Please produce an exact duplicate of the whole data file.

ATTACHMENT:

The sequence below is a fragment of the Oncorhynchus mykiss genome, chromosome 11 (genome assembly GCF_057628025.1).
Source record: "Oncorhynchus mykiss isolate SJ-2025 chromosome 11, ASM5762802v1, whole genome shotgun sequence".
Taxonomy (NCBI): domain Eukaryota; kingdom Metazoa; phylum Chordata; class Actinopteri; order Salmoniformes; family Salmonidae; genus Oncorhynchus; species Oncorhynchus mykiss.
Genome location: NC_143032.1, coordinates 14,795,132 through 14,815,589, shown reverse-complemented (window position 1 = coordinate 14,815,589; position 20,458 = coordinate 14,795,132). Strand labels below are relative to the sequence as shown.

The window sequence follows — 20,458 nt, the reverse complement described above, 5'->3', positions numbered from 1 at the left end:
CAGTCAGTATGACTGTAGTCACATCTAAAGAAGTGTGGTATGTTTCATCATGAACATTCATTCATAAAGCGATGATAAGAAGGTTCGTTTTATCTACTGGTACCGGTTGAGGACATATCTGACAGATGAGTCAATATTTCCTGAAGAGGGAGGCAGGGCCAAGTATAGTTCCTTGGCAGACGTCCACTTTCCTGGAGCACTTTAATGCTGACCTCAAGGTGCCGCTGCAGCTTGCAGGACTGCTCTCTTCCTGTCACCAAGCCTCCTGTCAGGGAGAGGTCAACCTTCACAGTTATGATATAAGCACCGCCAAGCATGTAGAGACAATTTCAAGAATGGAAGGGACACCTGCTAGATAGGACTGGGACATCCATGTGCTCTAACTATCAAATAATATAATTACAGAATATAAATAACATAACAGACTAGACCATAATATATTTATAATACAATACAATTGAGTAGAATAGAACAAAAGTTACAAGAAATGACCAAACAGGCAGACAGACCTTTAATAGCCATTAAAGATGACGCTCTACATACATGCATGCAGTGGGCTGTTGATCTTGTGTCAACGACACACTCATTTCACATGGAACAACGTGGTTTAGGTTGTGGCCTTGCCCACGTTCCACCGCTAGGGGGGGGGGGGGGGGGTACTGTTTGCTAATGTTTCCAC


The sequence below is a fragment of the Oncorhynchus mykiss genome, chromosome 11 (genome assembly GCF_057628025.1).
Source record: "Oncorhynchus mykiss isolate SJ-2025 chromosome 11, ASM5762802v1, whole genome shotgun sequence".
Taxonomy (NCBI): domain Eukaryota; kingdom Metazoa; phylum Chordata; class Actinopteri; order Salmoniformes; family Salmonidae; genus Oncorhynchus; species Oncorhynchus mykiss.
Genome location: NC_143032.1, coordinates 14,795,132 through 14,815,589, shown reverse-complemented (window position 1 = coordinate 14,815,589; position 20,458 = coordinate 14,795,132). Strand labels below are relative to the sequence as shown.

The window sequence follows — 20,458 nt, the reverse complement described above, 5'->3', positions numbered from 1 at the left end:
CAGTCAGTATGACTGTAGTCACATCTAAAGAAGTGTGGTATGTTTCATCATGAACATTCATTCATAAAGCGATGATAAGAAGGTTCGTTTTATCTACTGGTACCGGTTGAGGACATATCTGACAGATGAGTCAATATTTCCTGAAGAGGGAGGCAGGGCCAAGTATAGTTCCTTGGCAGACGTCCACTTTCCTGGAGCACTTTAATGCTGACCTCAAGGTGCCGCTGCAGCTTGCAGGACTGCTCTCTTCCTGTCACCAAGCCTCCTGTCAGGGAGAGGTCAACCTTCACAGTTATGATATAAGCACCGCCAAGCATGTAGAGACAATTTCAAGAATGGAAGGGACACCTGCTAGATAGGACTGGGACATCCATGTGCTCTAACTATCAAATAATATAATTACAGAATATAAATAACATAACAGACTAGACCATAATATATTTATAATACAATACAATTGAGTAGAATAGAACAAAAGTTACAAGAAATGACCAAACAGGCAGACAGACCTTTAATAGCCATTAAAGATGACGCTCTACATACATGCATGCAGTGGGCTGTTGATCTTGTGTCAACGACACACTCATTTCACATGGAACAACGTGGTTTAGGTTGTGGCCTTGCCCACGTTCCACCGCTAGGGGGGGGGGGGGGGGGTACTGTTTGCTAATGTTTCCAC